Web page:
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Andrew Carnegie, John Davison Rockefeller, And John Pierpont Morgan: Captains Of Industry

905 words - 4 pages

In the years following the Civil War, the American economy was suffering from extreme disorder. However, during the late 1800s and early 1900s, important leaders of American industry arose, essentially transforming the American financial system from chaos to efficiency. These powerful men shaped America into a world superpower and the country’s economy sparked jealous across the globe. Their contributions to business positively affected not only the United States’ economy, but society as well. Andrew Carnegie, John Davison Rockefeller, and John Pierpont Morgan reflect the mammoth industrial age of America. Although some may argue these industrialists were “robber barons,” these men were, in reality, “captains of industry” utilizing modern business practices and technology which provided both cheap products and job opportunities for the public, as well as becoming large-scale philanthropists and contributing much to American society.
Carnegie became the head of the steel industry by founding the Carnegie steel company in the 1870s. He employed the use of new technology which modernized his business strategies. The use of modern technology such as the Bessemer-process among other inventions led to increased productivity, and, in turn, cheaper goods for the American public. These innovations also led to an efficient mass production of steel for railroads, positively influencing transportation as well as westward expansion. Furthermore, the speed at which the production of steel allowed for the construction of railroads instituted infrastructure necessary for the future. Carnegie’s steel industry was clearly technologically ahead of the competition of his time.
Rockefeller sparked efficiency in the oil industry as he created the Standard Oil Company. Like Carnegie, Rockefeller modernized his business ventures by emphasizing the use of modern chemistry. His goal was to spread efficiency and organization throughout every company he owned and operated. Through Rockefeller’s efforts, the chaos of the oil industry was transformed into order and stability. His influence in this industry led to the creation of a myriad of products for the public which only bettered their ways of life. Similar to Carnegie, Rockefeller also fostered lower prices for oil, making light cheap and available to the public as the oil was mainly utilized in kerosene lamps. His Standard Oil Company served as precursor of America’s economic success both at home and on an international level.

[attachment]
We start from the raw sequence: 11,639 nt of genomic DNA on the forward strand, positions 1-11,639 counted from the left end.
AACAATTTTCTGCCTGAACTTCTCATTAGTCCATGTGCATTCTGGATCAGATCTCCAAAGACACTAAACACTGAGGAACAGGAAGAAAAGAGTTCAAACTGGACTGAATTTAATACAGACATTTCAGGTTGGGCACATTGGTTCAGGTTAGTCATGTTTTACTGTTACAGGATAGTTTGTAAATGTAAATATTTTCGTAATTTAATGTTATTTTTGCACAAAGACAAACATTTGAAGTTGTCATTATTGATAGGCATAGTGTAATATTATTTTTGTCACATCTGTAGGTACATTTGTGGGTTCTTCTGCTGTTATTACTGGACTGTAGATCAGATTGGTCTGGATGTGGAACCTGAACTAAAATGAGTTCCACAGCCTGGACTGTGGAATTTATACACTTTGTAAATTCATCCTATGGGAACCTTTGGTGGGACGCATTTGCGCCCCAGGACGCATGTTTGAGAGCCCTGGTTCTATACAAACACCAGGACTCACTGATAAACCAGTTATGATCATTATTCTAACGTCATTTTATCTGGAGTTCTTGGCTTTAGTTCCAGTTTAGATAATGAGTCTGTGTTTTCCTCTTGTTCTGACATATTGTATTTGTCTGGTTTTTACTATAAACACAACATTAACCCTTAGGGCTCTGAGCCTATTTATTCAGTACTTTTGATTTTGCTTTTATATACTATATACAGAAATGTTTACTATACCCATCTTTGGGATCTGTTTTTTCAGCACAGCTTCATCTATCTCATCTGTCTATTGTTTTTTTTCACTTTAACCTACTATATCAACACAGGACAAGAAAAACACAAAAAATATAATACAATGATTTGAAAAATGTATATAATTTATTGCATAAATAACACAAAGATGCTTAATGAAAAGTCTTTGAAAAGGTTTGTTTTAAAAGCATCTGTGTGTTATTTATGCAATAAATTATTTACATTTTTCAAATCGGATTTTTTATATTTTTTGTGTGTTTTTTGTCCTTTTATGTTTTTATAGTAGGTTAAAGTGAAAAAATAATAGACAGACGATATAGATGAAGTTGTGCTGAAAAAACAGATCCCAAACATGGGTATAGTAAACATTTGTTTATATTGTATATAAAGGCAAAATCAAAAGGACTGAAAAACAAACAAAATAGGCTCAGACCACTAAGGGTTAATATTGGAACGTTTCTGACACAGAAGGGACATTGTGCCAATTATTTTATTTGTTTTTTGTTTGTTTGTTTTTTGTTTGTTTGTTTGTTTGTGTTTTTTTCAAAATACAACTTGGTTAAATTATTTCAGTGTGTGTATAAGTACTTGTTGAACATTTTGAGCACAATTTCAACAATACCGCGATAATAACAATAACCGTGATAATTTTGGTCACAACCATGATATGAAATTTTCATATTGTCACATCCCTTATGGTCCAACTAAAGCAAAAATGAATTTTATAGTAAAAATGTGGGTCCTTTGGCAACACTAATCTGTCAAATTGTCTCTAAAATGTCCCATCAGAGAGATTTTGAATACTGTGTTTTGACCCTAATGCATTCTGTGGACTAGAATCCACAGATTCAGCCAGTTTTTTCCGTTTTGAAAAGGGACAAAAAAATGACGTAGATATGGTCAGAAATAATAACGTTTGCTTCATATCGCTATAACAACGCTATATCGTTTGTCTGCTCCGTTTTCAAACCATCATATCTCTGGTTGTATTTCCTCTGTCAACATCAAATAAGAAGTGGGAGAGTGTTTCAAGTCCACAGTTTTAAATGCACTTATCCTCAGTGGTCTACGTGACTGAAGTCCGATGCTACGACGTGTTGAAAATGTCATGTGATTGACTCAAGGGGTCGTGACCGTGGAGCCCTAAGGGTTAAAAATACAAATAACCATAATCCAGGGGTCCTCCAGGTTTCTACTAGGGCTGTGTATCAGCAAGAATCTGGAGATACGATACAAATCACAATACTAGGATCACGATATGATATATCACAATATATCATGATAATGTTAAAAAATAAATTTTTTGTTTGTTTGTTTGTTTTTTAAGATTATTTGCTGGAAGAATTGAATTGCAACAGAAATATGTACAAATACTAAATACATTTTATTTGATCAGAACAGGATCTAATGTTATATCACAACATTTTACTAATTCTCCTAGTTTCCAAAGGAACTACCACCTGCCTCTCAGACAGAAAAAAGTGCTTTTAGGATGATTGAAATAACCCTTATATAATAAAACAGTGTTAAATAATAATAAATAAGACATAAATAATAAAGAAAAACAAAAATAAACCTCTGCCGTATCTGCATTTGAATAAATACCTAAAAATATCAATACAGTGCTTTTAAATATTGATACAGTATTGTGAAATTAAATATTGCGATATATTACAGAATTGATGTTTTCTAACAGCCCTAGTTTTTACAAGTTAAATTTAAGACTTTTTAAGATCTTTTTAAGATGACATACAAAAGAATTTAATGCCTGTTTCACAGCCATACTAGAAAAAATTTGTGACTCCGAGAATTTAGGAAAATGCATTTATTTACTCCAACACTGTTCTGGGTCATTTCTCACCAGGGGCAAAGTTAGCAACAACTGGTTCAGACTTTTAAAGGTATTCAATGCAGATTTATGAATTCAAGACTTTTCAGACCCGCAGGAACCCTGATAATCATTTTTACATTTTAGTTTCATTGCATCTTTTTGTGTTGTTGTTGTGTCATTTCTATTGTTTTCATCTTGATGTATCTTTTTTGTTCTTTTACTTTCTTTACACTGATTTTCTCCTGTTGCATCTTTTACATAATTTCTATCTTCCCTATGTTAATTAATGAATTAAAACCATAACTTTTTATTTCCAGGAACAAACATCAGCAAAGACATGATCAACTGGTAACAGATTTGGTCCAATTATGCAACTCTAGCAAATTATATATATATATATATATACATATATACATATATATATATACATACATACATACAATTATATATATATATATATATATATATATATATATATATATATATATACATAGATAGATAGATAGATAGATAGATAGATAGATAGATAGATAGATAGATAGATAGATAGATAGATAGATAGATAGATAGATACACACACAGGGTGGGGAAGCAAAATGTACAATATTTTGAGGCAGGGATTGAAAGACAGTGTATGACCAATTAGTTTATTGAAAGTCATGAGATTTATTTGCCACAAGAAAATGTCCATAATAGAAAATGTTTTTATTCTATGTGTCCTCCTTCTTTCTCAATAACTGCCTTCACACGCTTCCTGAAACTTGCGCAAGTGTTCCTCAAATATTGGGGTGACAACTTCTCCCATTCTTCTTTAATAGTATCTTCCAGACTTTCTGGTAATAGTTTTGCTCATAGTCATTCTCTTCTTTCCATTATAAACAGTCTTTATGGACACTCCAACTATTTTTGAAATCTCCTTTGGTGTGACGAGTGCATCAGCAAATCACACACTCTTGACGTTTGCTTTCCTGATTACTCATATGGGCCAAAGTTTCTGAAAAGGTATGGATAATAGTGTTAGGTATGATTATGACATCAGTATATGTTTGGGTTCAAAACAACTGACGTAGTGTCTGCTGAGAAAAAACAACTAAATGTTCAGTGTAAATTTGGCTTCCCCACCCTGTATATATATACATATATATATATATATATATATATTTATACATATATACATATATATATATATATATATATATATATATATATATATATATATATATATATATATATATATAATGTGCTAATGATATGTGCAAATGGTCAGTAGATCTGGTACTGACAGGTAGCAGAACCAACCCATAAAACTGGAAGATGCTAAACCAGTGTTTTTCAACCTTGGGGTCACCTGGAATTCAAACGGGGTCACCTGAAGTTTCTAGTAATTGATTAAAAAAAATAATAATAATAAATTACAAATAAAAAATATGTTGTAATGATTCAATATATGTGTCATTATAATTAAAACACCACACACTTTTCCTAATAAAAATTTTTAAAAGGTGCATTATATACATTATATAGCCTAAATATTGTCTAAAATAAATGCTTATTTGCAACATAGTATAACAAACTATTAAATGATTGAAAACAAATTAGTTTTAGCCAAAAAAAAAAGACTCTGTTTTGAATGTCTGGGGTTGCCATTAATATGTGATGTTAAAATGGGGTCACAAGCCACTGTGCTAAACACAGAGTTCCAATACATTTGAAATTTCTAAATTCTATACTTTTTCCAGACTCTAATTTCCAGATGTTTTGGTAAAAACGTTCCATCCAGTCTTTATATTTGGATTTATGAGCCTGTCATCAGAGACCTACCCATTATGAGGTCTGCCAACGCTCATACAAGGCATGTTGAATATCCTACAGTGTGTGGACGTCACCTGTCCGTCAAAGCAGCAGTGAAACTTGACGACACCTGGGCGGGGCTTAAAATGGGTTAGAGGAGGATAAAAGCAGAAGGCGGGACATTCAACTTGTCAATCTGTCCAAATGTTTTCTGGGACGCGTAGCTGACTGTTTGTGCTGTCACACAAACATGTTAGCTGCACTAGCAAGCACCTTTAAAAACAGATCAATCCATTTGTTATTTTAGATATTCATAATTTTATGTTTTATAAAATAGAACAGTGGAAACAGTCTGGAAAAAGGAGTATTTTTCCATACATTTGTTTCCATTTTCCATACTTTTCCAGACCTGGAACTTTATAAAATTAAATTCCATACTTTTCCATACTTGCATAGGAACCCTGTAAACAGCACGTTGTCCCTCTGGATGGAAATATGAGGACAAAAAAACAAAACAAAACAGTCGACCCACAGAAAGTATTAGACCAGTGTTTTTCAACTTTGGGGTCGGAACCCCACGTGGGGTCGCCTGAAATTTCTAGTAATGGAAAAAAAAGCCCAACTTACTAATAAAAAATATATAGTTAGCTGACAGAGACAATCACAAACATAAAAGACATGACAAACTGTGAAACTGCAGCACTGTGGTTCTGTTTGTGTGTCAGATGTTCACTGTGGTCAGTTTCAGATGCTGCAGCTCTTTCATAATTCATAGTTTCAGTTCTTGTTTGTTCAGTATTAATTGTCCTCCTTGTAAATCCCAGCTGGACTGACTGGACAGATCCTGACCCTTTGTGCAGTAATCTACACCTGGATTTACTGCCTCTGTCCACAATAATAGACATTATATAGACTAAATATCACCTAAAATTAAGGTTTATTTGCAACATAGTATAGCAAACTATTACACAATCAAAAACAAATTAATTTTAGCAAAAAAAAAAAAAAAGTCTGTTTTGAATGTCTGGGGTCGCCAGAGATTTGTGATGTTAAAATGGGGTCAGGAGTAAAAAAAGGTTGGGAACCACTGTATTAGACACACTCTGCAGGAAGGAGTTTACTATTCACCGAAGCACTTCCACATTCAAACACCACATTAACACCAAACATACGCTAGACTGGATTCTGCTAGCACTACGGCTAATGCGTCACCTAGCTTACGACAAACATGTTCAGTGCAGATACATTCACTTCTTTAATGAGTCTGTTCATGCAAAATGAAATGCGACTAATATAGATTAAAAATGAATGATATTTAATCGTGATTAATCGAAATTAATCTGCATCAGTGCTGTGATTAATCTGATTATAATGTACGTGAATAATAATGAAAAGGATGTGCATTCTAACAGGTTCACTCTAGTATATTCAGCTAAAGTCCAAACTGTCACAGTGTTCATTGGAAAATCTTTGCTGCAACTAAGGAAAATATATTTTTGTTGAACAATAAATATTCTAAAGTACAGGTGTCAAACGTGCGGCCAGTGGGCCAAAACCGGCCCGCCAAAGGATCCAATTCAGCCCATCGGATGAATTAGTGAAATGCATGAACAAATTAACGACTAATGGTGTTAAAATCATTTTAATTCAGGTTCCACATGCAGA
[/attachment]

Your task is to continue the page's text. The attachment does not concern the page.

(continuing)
Morgan, along with Carnegie and Rockefeller, worked to make the American economy organized and systematic. In fact, Morgan effectively bailed out the American financial system two times. At one point, the U.S. Treasury seemed on the brink of failure as it “didn’t have enough gold in reserve to meet its bills” (27). J.P. Morgan provided the nation with $62 million, saving the American economy. Later on, the nation faced a financial problem, so destructive that it...

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